Wreath-laying honors WWI German prisoners buried at Fort Douglas

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  • Rock Of The Marne Phoenix, AZ
    Nov. 15, 2010 7:14 p.m.

    Thank you for whoever organizes this event and many thanks to Capt. Roth for officiating for as many years as he has. I think it is a sign of great respect to honor all soldiers even if at one time they were your enemy. Like "Lost in DC" said these young German soldiers were fighting for their country just like our soldiers were. They came from towns small and large, loved their mothers and sweethearts back home and died all too young far away from their homes doing their duty. As a related note to quell some of the hatred for France that many American's have today, do you realize that individual French families have signed up to watch over and place a wreath or flowers at least every year on every American grave sin France (Both WWI & WWII) on Memorial Day. I saw more than a few American flags in the windows of houses in the Meuse Argonne region of France. Also, the only other flag regularly displayed at the daily re-lighting of the tomb of the Unknown Soldier ceremony under the Arc de Triomphe is an American flag. Lets end the hate.

  • William Gronberg Payson, UT
    Nov. 15, 2010 1:38 p.m.

    It has been about 10 years since I last attended this yearly event. There are German POW solders from both World Wars buried there and also many Italians and one Japanese. I do not understand the German language, but the service is a dignified yearly event.

    About 6 of the WW2 Germans were machine gunned one night in their tents by an American camp guard. This event took place in the Richfield, Utah area.

    Almost all grave markers appear to be basic U S Government issue. There is one that is not standard GI type issue in the Fort Douglas Cemetery. There is one grave marker that includes a SWASTICA . Someone paid to have a larger grave marker with this symbol on it. To say the very least, it seems very out of place in an American Military Cemetery in Salt Lake City, Utah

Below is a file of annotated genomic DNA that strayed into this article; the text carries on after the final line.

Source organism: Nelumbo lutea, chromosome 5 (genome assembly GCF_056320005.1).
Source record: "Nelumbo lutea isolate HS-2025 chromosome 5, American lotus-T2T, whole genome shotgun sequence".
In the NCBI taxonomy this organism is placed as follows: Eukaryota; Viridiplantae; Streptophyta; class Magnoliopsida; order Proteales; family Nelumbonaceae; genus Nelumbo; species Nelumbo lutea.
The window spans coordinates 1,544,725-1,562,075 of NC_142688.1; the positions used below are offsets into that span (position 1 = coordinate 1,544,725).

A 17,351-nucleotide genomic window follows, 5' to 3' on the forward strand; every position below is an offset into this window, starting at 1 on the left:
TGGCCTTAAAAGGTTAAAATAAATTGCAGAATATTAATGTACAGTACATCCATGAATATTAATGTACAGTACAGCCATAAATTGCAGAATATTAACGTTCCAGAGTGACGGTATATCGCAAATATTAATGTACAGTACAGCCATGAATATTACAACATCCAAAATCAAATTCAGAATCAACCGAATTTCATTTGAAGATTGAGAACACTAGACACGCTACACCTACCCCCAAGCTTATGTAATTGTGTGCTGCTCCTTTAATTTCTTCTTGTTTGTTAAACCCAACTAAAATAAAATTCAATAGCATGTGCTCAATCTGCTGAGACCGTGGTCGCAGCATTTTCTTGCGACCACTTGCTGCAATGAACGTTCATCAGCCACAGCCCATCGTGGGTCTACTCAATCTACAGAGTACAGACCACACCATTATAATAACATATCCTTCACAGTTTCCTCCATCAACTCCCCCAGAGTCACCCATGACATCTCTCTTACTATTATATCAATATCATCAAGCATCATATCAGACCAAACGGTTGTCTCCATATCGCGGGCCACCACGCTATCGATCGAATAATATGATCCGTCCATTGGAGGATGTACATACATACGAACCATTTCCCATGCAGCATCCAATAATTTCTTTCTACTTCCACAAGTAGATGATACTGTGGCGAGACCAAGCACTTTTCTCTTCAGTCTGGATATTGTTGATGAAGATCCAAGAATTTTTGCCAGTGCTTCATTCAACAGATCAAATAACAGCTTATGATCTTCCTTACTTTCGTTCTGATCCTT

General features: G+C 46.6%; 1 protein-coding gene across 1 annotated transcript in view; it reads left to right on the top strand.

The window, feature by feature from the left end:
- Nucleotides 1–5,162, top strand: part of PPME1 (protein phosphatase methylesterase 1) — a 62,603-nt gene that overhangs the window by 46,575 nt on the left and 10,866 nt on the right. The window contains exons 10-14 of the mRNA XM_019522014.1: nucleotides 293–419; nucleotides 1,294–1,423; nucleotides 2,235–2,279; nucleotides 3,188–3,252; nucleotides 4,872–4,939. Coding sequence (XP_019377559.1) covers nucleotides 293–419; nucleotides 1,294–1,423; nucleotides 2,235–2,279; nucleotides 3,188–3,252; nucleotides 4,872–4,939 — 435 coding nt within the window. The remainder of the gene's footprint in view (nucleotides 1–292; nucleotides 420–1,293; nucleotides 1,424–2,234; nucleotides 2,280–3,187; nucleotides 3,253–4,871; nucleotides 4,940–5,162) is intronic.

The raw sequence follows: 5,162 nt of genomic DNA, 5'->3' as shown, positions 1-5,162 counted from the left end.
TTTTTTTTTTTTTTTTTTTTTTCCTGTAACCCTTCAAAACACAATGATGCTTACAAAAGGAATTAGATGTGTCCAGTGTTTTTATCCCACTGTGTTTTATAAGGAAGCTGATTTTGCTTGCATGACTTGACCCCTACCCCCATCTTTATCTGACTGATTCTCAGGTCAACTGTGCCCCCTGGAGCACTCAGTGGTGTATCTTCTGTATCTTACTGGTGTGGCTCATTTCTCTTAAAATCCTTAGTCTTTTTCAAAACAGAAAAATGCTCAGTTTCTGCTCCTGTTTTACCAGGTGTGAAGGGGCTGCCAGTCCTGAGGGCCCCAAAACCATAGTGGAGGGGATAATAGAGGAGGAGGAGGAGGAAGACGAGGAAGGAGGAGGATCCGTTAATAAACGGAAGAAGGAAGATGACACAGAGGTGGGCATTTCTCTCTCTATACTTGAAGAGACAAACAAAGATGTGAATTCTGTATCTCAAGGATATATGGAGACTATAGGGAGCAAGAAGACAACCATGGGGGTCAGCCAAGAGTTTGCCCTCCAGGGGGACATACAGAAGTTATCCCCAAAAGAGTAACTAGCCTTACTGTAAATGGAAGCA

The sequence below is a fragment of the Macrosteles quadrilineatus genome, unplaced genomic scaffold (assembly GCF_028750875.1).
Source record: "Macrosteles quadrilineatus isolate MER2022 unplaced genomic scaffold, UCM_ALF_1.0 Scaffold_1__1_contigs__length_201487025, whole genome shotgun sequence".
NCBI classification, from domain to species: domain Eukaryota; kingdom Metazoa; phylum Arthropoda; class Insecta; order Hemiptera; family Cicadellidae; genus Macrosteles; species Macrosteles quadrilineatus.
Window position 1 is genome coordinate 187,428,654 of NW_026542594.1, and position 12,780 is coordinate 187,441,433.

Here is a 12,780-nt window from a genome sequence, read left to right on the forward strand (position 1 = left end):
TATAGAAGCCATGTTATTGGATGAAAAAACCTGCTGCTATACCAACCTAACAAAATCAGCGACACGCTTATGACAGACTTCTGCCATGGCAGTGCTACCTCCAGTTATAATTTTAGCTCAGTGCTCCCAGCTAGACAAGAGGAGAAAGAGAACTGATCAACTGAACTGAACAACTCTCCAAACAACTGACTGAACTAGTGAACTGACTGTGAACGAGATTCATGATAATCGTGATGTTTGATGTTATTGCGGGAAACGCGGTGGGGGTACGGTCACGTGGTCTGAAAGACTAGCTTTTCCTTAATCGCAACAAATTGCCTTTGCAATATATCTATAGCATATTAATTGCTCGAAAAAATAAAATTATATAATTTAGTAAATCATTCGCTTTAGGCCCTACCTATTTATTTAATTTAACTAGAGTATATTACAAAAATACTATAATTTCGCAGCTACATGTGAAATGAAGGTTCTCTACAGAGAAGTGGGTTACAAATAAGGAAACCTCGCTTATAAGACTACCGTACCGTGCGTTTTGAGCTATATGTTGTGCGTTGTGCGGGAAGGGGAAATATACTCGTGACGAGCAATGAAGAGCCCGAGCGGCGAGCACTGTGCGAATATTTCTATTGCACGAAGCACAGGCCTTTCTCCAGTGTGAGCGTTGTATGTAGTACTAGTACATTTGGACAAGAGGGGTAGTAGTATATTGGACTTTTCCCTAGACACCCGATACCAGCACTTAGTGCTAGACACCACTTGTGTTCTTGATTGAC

• DN Subscriber Cottonwood Heights, UT
    Nov. 15, 2010 12:53 p.m.

    Note that this was mostly a ceremony involving the Germans living amongst us, not the U.S. Army conducting the event.

    These POWs were treated humanely under the Geneva Convention and when they died here, were in the U.S. Army cemetery as is the custom.

    Remember, in all wars prior to WW2, disease caused more deaths among military personnel than battle wounds, so deaths among POWs were about as common as among American Doughboys in training camps.

  • lost in DC West Jordan, UT
    Nov. 15, 2010 12:04 p.m.

    learn a little about WWI and what the German people were told and what their soldiers were taught before making such statements, please.

    Condemn the Kaiser and his generals all you want, but don't rail on the common foot soldiers who saw there duty no less than how our doughboys saw theirs.

  • Californian#1@94131 San Francisco, CA
    Nov. 15, 2010 11:01 a.m.

    ** "It seems odd to be honoring soldiers who were trained to kill Americans." **

    Perhaps, but it also seems like a gesture of reconciliation among nations that have since become allies and friends. If we as individual people did that, maybe we would all get along along better as neighbors.

  • Forestille Provo, Utah
    Nov. 15, 2010 10:34 a.m.

    I cannot guess why these soldiers died here in our care; but as the son of a WWII U.S. Marine and Family of Marines and Service men who have served from the Revolution through Vietnam, I know my Father would have appreciated and respected this wonderful gesture of respect for these German Soldiers. I only wish there was a way to at last take them back home so they could be honored by their own and rest in peace in their own land as we would want for our own sons.

  • shamrock Salt Lake City, UT
    Nov. 15, 2010 9:48 a.m.

    It seems odd to be honoring soldiers who were trained to kill Americans.

  • Janadele¬© Sydney, NSW
    Nov. 15, 2010 9:20 a.m.

    God bless President Dieter F. Uchtdorf, and the German people.

  • Montana Mormon Miles City, MT
    Nov. 15, 2010 8:24 a.m.

    Germany has always had a tender spot in my heart. I was born in Wiesbaden in 1955 when my dad was stationed there as an Air Force officer. The local German branch was really struggling, so the military branch and the German branch were consolidated. My dad served as the branch president--he had to learn German for his assignment in Germany, so he was fluent. Sacrament meeting was conducted in English and German. The Americans sang from the English hymnal and the Germans from the German hymnal. He had a wonderful experience working with the German Latter-day Saints. This article resonated with me at a very personal level. Thank you for the article and the pictures.